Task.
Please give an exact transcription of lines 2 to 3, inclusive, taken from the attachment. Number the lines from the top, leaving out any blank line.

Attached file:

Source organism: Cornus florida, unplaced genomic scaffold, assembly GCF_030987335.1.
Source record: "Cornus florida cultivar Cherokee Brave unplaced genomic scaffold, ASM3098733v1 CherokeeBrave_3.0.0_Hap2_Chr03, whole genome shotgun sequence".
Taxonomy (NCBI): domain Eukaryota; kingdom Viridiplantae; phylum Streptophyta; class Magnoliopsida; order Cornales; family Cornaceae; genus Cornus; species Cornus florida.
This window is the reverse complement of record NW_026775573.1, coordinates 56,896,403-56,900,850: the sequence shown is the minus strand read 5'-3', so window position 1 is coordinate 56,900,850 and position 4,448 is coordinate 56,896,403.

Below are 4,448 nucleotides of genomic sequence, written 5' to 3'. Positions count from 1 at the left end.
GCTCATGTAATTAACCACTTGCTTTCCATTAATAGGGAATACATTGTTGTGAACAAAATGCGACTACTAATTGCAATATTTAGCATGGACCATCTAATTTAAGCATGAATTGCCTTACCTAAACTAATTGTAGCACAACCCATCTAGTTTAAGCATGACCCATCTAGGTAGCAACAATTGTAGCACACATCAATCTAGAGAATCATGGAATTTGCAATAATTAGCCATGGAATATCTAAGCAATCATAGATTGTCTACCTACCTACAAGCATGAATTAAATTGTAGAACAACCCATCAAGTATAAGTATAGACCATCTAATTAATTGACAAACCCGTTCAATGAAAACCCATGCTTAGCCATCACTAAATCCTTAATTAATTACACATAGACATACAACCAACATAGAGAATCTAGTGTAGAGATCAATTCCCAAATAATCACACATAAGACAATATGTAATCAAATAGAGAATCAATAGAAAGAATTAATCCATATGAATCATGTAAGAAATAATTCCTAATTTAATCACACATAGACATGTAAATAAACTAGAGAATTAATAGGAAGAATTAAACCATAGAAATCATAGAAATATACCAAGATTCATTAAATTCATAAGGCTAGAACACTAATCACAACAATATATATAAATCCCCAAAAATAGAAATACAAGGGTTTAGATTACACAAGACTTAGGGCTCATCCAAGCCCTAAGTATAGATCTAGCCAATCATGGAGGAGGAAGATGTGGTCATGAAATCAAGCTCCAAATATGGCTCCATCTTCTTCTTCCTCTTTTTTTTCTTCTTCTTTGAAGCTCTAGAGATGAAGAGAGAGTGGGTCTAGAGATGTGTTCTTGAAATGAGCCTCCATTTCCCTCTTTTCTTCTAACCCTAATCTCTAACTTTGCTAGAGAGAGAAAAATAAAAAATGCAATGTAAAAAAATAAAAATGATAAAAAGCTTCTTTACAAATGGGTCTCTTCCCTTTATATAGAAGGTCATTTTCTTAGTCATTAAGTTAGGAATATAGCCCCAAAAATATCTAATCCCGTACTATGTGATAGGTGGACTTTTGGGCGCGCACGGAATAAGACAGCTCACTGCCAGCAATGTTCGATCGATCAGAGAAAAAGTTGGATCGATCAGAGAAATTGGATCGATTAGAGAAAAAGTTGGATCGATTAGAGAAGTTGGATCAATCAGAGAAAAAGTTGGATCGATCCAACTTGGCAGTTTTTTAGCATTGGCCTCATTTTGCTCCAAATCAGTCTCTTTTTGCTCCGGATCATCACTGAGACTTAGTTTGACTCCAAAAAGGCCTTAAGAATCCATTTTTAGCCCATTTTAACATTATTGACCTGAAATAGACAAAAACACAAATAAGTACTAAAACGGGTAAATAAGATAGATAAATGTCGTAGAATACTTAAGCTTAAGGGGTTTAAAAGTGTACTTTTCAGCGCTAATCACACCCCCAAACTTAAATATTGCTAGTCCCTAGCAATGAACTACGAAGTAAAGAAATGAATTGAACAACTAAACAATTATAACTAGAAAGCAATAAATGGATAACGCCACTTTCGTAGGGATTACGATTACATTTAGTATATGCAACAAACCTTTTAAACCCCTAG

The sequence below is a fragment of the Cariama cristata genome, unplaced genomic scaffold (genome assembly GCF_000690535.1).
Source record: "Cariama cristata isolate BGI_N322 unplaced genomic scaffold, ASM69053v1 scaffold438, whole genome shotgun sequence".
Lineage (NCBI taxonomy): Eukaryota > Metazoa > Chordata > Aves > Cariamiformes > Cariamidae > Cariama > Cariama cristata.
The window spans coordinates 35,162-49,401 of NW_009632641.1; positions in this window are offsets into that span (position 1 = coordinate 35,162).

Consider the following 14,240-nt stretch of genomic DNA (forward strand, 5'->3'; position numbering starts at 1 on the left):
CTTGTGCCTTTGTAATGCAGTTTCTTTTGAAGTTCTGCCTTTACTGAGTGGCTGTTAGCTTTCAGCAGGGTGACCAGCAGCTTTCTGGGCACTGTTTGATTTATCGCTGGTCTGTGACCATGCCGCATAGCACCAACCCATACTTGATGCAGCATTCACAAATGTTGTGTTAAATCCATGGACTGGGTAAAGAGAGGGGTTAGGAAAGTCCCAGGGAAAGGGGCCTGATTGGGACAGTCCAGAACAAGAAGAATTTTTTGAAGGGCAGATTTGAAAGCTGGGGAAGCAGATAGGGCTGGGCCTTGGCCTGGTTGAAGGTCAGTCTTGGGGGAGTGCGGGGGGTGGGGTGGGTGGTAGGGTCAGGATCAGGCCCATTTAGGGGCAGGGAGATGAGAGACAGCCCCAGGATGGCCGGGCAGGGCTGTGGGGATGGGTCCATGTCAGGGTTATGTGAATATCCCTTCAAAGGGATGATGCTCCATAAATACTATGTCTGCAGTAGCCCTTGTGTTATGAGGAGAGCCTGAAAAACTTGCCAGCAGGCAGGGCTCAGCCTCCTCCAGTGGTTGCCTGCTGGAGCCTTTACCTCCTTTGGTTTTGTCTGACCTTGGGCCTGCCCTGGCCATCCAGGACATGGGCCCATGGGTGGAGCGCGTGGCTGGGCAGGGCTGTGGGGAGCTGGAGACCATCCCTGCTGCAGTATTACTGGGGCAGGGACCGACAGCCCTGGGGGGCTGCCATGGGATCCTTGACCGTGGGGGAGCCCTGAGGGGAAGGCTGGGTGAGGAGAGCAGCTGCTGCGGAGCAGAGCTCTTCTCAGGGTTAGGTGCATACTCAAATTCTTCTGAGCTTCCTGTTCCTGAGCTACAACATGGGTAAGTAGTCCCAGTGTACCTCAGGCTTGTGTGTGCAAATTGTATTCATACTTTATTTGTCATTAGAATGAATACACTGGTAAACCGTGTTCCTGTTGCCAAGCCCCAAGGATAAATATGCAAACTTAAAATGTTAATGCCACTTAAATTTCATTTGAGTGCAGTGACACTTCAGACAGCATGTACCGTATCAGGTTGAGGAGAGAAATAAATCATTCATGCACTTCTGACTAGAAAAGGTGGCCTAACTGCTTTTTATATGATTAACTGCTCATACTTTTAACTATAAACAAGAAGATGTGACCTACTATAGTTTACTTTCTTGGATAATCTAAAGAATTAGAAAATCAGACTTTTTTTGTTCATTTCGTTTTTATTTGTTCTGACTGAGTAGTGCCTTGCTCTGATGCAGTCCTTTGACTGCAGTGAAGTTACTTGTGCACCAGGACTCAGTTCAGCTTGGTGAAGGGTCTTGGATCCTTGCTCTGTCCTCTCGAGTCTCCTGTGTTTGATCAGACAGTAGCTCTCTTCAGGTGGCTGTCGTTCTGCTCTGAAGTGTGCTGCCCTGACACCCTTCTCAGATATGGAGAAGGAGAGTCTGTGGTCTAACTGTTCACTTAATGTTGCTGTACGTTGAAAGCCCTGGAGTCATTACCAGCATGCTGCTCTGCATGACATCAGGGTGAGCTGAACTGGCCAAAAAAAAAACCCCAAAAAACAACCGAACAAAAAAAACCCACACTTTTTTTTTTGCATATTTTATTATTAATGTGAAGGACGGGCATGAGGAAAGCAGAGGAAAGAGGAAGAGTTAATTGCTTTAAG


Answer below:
Source record: "Cornus florida cultivar Cherokee Brave unplaced genomic scaffold, ASM3098733v1 CherokeeBrave_3.0.0_Hap2_Chr03, whole genome shotgun sequence".
Taxonomy (NCBI): domain Eukaryota; kingdom Viridiplantae; phylum Streptophyta; class Magnoliopsida; order Cornales; family Cornaceae; genus Cornus; species Cornus florida.